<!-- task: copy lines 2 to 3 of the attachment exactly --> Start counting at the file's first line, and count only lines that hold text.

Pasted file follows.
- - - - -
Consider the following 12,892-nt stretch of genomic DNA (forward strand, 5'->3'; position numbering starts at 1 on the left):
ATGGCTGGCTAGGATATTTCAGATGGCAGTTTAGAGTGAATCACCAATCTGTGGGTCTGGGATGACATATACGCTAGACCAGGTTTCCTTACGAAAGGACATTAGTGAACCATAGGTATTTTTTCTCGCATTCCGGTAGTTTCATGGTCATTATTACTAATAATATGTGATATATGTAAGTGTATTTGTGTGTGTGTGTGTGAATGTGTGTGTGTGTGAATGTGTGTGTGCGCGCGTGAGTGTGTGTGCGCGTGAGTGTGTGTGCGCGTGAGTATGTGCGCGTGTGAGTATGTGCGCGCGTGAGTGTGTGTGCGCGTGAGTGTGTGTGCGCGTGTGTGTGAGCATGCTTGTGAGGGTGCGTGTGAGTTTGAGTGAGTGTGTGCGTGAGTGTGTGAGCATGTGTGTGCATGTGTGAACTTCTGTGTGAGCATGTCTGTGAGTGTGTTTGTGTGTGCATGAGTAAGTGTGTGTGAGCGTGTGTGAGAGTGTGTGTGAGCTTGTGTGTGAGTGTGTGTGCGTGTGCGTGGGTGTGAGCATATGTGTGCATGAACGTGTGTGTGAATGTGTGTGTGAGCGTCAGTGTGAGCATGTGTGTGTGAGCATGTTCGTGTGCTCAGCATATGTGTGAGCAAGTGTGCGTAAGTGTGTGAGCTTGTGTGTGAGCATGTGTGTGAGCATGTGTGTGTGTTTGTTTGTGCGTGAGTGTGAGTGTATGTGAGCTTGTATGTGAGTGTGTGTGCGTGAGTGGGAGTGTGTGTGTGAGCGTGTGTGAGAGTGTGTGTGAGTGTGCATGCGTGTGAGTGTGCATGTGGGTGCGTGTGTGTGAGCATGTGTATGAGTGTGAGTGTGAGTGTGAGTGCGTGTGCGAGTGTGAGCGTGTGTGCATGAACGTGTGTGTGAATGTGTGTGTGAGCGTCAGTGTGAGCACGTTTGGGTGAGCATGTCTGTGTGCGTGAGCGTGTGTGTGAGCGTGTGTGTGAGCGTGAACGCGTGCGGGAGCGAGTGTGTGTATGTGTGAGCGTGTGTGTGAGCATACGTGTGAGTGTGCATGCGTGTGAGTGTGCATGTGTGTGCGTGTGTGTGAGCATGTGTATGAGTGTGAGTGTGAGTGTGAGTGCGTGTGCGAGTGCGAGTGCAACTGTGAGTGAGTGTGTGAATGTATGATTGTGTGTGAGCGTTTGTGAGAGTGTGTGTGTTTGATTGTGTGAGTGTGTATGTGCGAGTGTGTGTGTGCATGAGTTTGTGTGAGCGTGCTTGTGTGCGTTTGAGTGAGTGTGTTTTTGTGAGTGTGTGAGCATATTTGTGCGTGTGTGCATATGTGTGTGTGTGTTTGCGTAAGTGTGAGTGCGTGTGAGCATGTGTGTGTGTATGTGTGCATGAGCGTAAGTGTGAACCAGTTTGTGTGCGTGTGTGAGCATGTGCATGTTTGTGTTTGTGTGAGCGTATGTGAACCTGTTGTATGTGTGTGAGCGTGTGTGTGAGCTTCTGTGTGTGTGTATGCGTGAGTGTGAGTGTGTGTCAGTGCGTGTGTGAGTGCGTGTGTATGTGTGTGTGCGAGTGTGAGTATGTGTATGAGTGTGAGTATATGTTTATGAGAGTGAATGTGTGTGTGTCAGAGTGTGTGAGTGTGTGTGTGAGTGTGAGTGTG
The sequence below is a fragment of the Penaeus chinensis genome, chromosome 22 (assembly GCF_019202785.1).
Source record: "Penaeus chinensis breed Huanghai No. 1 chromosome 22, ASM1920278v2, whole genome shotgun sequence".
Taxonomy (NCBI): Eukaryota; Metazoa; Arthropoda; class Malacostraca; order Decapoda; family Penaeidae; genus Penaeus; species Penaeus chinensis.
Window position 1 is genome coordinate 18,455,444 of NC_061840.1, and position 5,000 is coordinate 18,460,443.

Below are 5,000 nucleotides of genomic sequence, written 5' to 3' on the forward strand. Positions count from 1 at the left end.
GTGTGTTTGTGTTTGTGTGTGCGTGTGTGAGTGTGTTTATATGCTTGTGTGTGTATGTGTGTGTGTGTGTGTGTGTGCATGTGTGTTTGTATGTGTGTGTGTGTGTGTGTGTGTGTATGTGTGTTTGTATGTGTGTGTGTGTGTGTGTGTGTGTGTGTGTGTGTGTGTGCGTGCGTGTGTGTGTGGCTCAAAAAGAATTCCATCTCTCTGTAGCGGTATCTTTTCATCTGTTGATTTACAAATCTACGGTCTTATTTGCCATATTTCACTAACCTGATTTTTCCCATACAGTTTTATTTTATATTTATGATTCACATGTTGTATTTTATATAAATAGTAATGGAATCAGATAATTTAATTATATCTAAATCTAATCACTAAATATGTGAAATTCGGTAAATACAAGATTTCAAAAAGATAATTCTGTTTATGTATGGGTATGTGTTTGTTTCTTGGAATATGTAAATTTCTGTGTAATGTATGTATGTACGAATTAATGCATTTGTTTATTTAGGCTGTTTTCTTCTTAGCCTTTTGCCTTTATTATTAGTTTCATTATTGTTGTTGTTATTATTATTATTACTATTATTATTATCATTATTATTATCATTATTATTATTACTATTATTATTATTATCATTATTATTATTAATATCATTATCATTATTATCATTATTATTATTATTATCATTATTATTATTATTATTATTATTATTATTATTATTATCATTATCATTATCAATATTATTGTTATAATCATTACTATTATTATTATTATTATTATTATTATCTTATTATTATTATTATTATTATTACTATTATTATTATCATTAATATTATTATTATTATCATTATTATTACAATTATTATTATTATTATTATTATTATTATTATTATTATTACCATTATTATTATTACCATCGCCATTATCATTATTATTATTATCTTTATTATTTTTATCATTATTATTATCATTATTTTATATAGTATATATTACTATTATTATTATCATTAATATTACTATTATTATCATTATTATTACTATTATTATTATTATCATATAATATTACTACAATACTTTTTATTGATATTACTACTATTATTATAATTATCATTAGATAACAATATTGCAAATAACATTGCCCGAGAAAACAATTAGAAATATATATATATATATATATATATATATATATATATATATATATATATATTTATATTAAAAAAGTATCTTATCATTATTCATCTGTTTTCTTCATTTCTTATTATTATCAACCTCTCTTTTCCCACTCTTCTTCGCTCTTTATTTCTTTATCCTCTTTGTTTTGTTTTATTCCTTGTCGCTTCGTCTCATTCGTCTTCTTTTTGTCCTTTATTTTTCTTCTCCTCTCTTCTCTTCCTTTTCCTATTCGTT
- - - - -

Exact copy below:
ATGGCTGGCTAGGATATTTCAGATGGCAGTTTAGAGTGAATCACCAATCTGTGGGTCTGGGATGACATATACGCTAGACCAGGTTTCCTTACGAAAGGACATTAGTGAACCATAGGTATTTTTTCTCGCATTCCGGTAGTTTCATGGTCATTATTACTAATAATATGTGATATATGTAAGTGTATTTGTGTGTGTGTGTGTGAATGTGTGTGTGTGTGAATGTGTGTGTGCGCGCGTGAGTGTGTGTGCGCGTGAGTGTGTGTGCGCGTGAGTATGTGCGCGTGTGAGTATGTGCGCGCGTGAGTGTGTGTGCGCGTGAGTGTGTGTGCGCGTGTGTGTGAGCATGCTTGTGAGGGTGCGTGTGAGTTTGAGTGAGTGTGTGCGTGAGTGTGTGAGCATGTGTGTGCATGTGTGAACTTCTGTGTGAGCATGTCTGTGAGTGTGTTTGTGTGTGCATGAGTAAGTGTGTGTGAGCGTGTGTGAGAGTGTGTGTGAGCTTGTGTGTGAGTGTGTGTGCGTGTGCGTGGGTGTGAGCATATGTGTGCATGAACGTGTGTGTGAATGTGTGTGTGAGCGTCAGTGTGAGCATGTGTGTGTGAGCATGTTCGTGTGCTCAGCATATGTGTGAGCAAGTGTGCGTAAGTGTGTGAGCTTGTGTGTGAGCATGTGTGTGAGCATGTGTGTGTGTTTGTTTGTGCGTGAGTGTGAGTGTATGTGAGCTTGTATGTGAGTGTGTGTGCGTGAGTGGGAGTGTGTGTGTGAGCGTGTGTGAGAGTGTGTGTGAGTGTGCATGCGTGTGAGTGTGCATGTGGGTGCGTGTGTGTGAGCATGTGTATGAGTGTGAGTGTGAGTGTGAGTGCGTGTGCGAGTGTGAGCGTGTGTGCATGAACGTGTGTGTGAATGTGTGTGTGAGCGTCAGTGTGAGCACGTTTGGGTGAGCATGTCTGTGTGCGTGAGCGTGTGTGTGAGCGTGTGTGTGAGCGTGAACGCGTGCGGGAGCGAGTGTGTGTATGTGTGAGCGTGTGTGTGAGCATACGTGTGAGTGTGCATGCGTGTGAGTGTGCATGTGTGTGCGTGTGTGTGAGCATGTGTATGAGTGTGAGTGTGAGTGTGAGTGCGTGTGCGAGTGCGAGTGCAACTGTGAGTGAGTGTGTGAATGTATGATTGTGTGTGAGCGTTTGTGAGAGTGTGTGTGTTTGATTGTGTGAGTGTGTATGTGCGAGTGTGTGTGTGCATGAGTTTGTGTGAGCGTGCTTGTGTGCGTTTGAGTGAGTGTGTTTTTGTGAGTGTGTGAGCATATTTGTGCGTGTGTGCATATGTGTGTGTGTGTTTGCGTAAGTGTGAGTGCGTGTGAGCATGTGTGTGTGTATGTGTGCATGAGCGTAAGTGTGAACCAGTTTGTGTGCGTGTGTGAGCATGTGCATGTTTGTGTTTGTGTGAGCGTATGTGAACCTGTTGTATGTGTGTGAGCGTGTGTGTGAGCTTCTGTGTGTGTGTATGCGTGAGTGTGAGTGTGTGTCAGTGCGTGTGTGAGTGCGTGTGTATGTGTGTGTGCGAGTGTGAGTATGTGTATGAGTGTGAGTATATGTTTATGAGAGTGAATGTGTGTGTGTCAGAGTGTGTGAGTGTGTGTGTGAGTGTGAGTGTG
The sequence below is a fragment of the Penaeus chinensis genome, chromosome 22 (assembly GCF_019202785.1).